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How Molière's "Tartuffe" entered the French language


On February 5, 1669, the first public performance of Tartuffe ou l'Imposteur took place. The opportunity to return to the birth of a famous antonomasia.

"The deputy denounced the 'tartuffery' of his opponents"


"it is said of this odious character that he is a notorious 'tartuffe'"

... More than 350 years after the first performance of the famous play in five acts by Molière at the Théâtre du Palais-Royal, the name of his character still haunts our vocabulary.

On May 12, 1664,

Tartuffe ou l'Hypocrite

closed a long week of celebrations at Versailles to which the playwright and his troupe greatly contributed.

The comedy in three acts tells the story of a fake devotee, a trickster whose sole purpose is to pursue his personal interests.

To discover

  • Crosswords, arrow words, 7 Letters... Free to play anywhere, anytime with the Le Figaro Games app

Two days later, Louis XIV was convinced by the Archbishop of Paris, Hardouin de Péréfixe, to ban any further performance.

Molière is accused of having ridiculed the pious Catholics by showing them either grotesque or hypocritical, thus contradicting the Sun King's policy towards the Jansenists.

Never mind, the author makes his satire a moral work in five acts (adding a love story) in which only the clairvoyance of the king is able to unmask the imposture of the main character.

In 1669, the Clementine Peace was concluded between the Jansenists and the Holy See.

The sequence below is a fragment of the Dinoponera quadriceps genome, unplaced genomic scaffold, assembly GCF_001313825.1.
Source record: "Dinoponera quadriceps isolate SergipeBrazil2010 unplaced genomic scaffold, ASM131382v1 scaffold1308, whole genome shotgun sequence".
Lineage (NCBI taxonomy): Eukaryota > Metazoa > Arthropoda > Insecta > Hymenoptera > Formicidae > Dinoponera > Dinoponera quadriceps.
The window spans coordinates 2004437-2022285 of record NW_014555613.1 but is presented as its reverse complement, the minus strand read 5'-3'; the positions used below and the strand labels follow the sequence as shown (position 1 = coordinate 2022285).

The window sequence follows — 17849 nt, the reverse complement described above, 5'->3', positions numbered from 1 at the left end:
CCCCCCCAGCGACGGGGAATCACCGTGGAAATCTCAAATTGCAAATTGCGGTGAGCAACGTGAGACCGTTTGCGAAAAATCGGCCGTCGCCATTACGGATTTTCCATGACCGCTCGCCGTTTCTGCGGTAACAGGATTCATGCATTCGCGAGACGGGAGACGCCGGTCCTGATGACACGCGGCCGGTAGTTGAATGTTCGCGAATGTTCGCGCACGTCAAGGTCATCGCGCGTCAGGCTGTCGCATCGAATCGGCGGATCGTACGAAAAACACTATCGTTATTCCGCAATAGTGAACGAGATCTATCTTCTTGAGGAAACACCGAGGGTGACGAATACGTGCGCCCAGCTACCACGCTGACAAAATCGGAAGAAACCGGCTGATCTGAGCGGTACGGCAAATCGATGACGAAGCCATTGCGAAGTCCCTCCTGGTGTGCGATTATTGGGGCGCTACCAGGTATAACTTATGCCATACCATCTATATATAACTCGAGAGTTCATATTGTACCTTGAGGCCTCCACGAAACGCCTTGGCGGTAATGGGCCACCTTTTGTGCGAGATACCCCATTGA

Louis XIV definitively authorizes the play, performed in Paris on February 5, 1669 under the name of Tartuffe or the Imposter.

It is a success.

"Tartuffie", "tartufferie"...

In 1694, “tartuffe” made its appearance in the


and thus translated the influence of the play in the common base of society: language.

This word is then used to qualify “a rascal using the mantle of religion”, and more generally “a hypocrite”.

As we read in the

Trésor de la langue française

, already in 1609, in

On the mastigophore or precursor of the zodiac

, Antoine Fusy wrote:

“You are only a tartuffe, a butor, a hapelourde .”

The term, however, had gone unnoticed.

Read alsoMolière, the goldsmith of the Alexandrian

Borrowed from the Italian "tartufo" ("deceiver, impostor"), itself derived from the popular Latin "tuber" ("swelling", "protrusion"), "tartuffe" has since given rise to a number of derivatives qualifying the behavior of a hypocrite, or at least what is relative to him.

“His brother has the same character, with less sweetness because he is less tartufié”

, wrote Stendhal in 1809. Balzac, in 1830, said:

“It is doing an act of citizenship to oppose this tartuferie. »

When Edmond de Goncourt, 60 years later, rebels:

"I have a little anger in me, brought by the article in the


of this tartufard of Jules Case."

Molière inspires language.

Like the name of Sosie, made famous by the play Amphitryon, and that of Dom Juan, Tartuffe has become a common name whose use is recurrent.

Antonomasia is part of his heritage.

Source: lefigaro

All news articles on 2023-02-05

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